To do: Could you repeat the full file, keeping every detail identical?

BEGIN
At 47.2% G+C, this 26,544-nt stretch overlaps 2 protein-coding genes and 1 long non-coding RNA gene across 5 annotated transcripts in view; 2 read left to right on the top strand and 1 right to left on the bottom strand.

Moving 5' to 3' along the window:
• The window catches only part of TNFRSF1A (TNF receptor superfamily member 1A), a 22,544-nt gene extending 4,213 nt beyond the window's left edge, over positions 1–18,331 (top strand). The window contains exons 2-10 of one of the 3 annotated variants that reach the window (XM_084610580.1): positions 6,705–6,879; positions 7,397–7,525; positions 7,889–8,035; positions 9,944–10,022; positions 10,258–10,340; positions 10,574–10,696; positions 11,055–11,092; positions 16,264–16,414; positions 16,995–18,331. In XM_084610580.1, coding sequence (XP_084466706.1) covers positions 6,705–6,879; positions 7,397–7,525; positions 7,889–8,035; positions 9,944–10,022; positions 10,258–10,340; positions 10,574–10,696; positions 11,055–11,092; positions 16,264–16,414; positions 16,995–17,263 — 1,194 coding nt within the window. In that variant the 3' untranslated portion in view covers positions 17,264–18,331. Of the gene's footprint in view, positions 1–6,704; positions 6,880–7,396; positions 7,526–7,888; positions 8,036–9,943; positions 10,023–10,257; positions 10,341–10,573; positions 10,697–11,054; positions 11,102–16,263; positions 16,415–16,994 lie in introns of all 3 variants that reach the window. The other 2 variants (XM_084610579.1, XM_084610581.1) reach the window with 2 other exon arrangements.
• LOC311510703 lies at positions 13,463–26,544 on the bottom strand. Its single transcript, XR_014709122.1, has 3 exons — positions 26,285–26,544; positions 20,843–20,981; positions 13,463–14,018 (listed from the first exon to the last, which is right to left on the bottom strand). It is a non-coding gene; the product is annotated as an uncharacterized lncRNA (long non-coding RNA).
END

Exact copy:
At 47.2% G+C, this 26,544-nt stretch overlaps 2 protein-coding genes and 1 long non-coding RNA gene across 5 annotated transcripts in view; 2 read left to right on the top strand and 1 right to left on the bottom strand.

Moving 5' to 3' along the window:
• The window catches only part of TNFRSF1A (TNF receptor superfamily member 1A), a 22,544-nt gene extending 4,213 nt beyond the window's left edge, over positions 1–18,331 (top strand). The window contains exons 2-10 of one of the 3 annotated variants that reach the window (XM_084610580.1): positions 6,705–6,879; positions 7,397–7,525; positions 7,889–8,035; positions 9,944–10,022; positions 10,258–10,340; positions 10,574–10,696; positions 11,055–11,092; positions 16,264–16,414; positions 16,995–18,331. In XM_084610580.1, coding sequence (XP_084466706.1) covers positions 6,705–6,879; positions 7,397–7,525; positions 7,889–8,035; positions 9,944–10,022; positions 10,258–10,340; positions 10,574–10,696; positions 11,055–11,092; positions 16,264–16,414; positions 16,995–17,263 — 1,194 coding nt within the window. In that variant the 3' untranslated portion in view covers positions 17,264–18,331. Of the gene's footprint in view, positions 1–6,704; positions 6,880–7,396; positions 7,526–7,888; positions 8,036–9,943; positions 10,023–10,257; positions 10,341–10,573; positions 10,697–11,054; positions 11,102–16,263; positions 16,415–16,994 lie in introns of all 3 variants that reach the window. The other 2 variants (XM_084610579.1, XM_084610581.1) reach the window with 2 other exon arrangements.
• LOC311510703 lies at positions 13,463–26,544 on the bottom strand. Its single transcript, XR_014709122.1, has 3 exons — positions 26,285–26,544; positions 20,843–20,981; positions 13,463–14,018 (listed from the first exon to the last, which is right to left on the bottom strand). It is a non-coding gene; the product is annotated as an uncharacterized lncRNA (long non-coding RNA).